Since mining is inherently a risky and capital-intensive business, gold miners need higher margins in order to maintain and grow their pipelines. Dont let these robust gross margins have you believing that gold miners are swimming in cash. This just isnt the case considering non-cash opex and capital outflows on the exploration and development fronts.

As long as gold demand continues to rise, which it will, this industry will be faced with a lot of supply pressure. And in order to handle this pressure the miners will need to continue to spend a lot of money to build out the necessary infrastructure to replace depleted mines and build additional mines at a fast-enough pace to meet demand.

Overall the gold price should continue to trend higher over the course of this bull based on its solid fundamentals. But with more higher-cost mines coming online, cash costs are likely to continue to trend higher as well. Thankfully this current cost-and-margin picture tells us that even though miners have yet to control costs, rising gold prices allow them to maintain margins that should allow for healthy financials.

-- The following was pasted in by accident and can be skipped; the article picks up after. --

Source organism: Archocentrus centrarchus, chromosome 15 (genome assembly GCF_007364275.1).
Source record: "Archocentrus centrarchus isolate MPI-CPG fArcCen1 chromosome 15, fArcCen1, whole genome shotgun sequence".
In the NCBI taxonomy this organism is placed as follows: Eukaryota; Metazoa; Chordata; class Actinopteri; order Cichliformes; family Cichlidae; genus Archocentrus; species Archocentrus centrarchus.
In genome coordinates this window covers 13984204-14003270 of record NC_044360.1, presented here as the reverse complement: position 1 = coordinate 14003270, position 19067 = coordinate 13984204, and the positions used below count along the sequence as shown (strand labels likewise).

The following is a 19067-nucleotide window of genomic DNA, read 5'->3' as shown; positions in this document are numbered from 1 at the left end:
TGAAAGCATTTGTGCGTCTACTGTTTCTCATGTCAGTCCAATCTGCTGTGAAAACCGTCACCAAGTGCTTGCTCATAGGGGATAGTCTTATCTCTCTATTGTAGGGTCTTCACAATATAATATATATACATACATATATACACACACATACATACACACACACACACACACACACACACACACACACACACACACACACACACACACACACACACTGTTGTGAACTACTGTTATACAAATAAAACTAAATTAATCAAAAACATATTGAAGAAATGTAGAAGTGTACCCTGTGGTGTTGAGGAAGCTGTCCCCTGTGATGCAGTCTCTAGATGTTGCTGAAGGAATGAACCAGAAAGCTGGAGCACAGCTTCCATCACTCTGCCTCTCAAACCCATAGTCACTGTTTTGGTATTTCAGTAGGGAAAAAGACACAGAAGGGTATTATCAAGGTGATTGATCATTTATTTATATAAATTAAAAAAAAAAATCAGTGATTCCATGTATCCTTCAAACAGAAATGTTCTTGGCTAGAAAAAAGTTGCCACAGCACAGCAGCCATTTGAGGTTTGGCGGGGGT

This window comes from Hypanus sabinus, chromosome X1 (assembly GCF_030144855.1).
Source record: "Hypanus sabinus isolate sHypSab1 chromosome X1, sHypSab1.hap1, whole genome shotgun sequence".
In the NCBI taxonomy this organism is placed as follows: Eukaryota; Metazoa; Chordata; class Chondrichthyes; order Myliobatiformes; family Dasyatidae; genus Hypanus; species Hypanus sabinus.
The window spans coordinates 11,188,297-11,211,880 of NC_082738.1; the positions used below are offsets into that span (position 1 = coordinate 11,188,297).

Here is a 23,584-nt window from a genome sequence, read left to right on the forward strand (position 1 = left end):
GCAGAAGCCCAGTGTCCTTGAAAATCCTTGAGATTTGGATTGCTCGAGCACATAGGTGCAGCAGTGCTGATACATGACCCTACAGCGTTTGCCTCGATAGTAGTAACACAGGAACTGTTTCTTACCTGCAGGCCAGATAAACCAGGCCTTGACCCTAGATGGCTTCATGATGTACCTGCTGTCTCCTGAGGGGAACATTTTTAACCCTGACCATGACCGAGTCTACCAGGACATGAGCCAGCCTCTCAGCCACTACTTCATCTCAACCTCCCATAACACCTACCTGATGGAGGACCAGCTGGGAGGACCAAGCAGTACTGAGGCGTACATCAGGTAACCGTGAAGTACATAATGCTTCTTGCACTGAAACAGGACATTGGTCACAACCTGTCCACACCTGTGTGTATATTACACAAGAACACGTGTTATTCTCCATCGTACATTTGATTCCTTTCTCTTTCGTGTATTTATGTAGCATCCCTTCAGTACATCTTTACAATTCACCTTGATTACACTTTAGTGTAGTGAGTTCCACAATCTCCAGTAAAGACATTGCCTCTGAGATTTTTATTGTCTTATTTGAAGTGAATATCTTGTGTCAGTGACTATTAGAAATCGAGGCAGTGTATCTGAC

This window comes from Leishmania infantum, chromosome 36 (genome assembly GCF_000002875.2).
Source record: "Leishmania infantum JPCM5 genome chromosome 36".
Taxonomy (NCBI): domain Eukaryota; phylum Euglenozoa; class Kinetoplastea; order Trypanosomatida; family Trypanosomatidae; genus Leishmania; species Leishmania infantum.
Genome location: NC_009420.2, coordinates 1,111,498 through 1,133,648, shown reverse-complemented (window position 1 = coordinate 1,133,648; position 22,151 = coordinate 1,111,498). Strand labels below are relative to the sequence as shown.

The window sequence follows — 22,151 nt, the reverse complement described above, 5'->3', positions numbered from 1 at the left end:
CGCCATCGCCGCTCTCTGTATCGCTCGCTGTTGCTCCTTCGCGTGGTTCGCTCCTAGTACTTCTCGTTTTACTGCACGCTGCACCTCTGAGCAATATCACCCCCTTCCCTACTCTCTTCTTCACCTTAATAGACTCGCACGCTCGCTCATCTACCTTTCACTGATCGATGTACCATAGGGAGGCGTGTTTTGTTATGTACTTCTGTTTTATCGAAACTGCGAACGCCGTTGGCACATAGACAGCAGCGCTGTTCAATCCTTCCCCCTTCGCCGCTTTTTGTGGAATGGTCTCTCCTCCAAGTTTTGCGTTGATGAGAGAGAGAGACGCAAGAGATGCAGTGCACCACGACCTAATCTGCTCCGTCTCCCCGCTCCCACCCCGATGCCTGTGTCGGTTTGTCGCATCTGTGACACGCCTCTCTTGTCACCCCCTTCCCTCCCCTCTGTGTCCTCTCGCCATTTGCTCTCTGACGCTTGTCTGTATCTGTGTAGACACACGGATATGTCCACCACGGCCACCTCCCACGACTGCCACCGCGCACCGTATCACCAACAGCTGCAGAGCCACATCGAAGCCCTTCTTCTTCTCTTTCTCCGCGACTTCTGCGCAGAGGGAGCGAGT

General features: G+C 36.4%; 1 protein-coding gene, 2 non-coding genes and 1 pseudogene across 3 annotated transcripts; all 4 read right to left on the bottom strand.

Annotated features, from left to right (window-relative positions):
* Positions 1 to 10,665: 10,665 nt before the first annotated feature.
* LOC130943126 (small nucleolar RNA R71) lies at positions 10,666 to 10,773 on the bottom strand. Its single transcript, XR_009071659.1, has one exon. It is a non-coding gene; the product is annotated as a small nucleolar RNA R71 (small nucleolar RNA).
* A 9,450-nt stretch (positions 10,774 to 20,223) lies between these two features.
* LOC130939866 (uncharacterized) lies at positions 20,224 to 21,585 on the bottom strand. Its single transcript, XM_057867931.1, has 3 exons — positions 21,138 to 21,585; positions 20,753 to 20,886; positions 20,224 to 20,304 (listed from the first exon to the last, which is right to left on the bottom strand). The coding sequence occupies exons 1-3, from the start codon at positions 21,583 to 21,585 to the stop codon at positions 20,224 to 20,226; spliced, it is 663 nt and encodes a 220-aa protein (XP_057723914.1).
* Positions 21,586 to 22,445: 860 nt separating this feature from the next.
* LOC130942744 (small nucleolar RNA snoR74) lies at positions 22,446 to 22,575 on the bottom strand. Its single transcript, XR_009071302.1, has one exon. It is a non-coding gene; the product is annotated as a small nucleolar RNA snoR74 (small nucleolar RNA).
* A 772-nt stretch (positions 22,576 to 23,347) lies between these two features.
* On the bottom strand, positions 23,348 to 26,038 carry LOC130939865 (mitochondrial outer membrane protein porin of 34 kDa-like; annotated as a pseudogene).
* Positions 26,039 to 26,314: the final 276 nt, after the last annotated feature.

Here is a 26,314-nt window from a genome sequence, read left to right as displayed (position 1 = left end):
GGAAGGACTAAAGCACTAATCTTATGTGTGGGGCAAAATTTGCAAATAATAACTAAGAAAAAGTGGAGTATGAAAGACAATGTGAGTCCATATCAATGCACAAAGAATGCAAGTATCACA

So as investors we need to ask ourselves how these miners are managing their margins. And we need to ask this question because many dont do a good job of it. Youd be amazed to find that a lot of gold miners with strong gross margins have unhealthy financials and future direction. But the miners that do successfully manage their margins have and will continue to leverage golds gains, and thus greatly reward their shareholders.

Fortunately it is not too late to capitalize on the potential fortunes of owning gold-mining stocks. As a group they still have a lot of room to run higher, in the near term and over the course of this bull. In fact, most gold stocks are bargains at todays prices. The stock-panic overhang still has this sector well undervalued relative to its historical relationship with gold. And even better, now is one of the seasonally strongest times to buy.

If you are wondering which ones to buy, you can leverage our expertise with a subscription to one of our acclaimed newsletters. In the brand-new September issue of our monthly newsletter, we recommend three new gold-stock trades and a silver-stock trade as part of a campaign to position ourselves for what we believe to be a coming strong upleg for gold and gold stocks. Subscribe today to get all our recommendations along with cutting-edge market analysis.